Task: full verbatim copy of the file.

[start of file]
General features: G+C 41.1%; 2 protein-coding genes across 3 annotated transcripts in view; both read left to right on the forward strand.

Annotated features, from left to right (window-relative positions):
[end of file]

General features: G+C 41.1%; 2 protein-coding genes across 3 annotated transcripts in view; both read left to right on the forward strand.

Annotated features, from left to right (window-relative positions):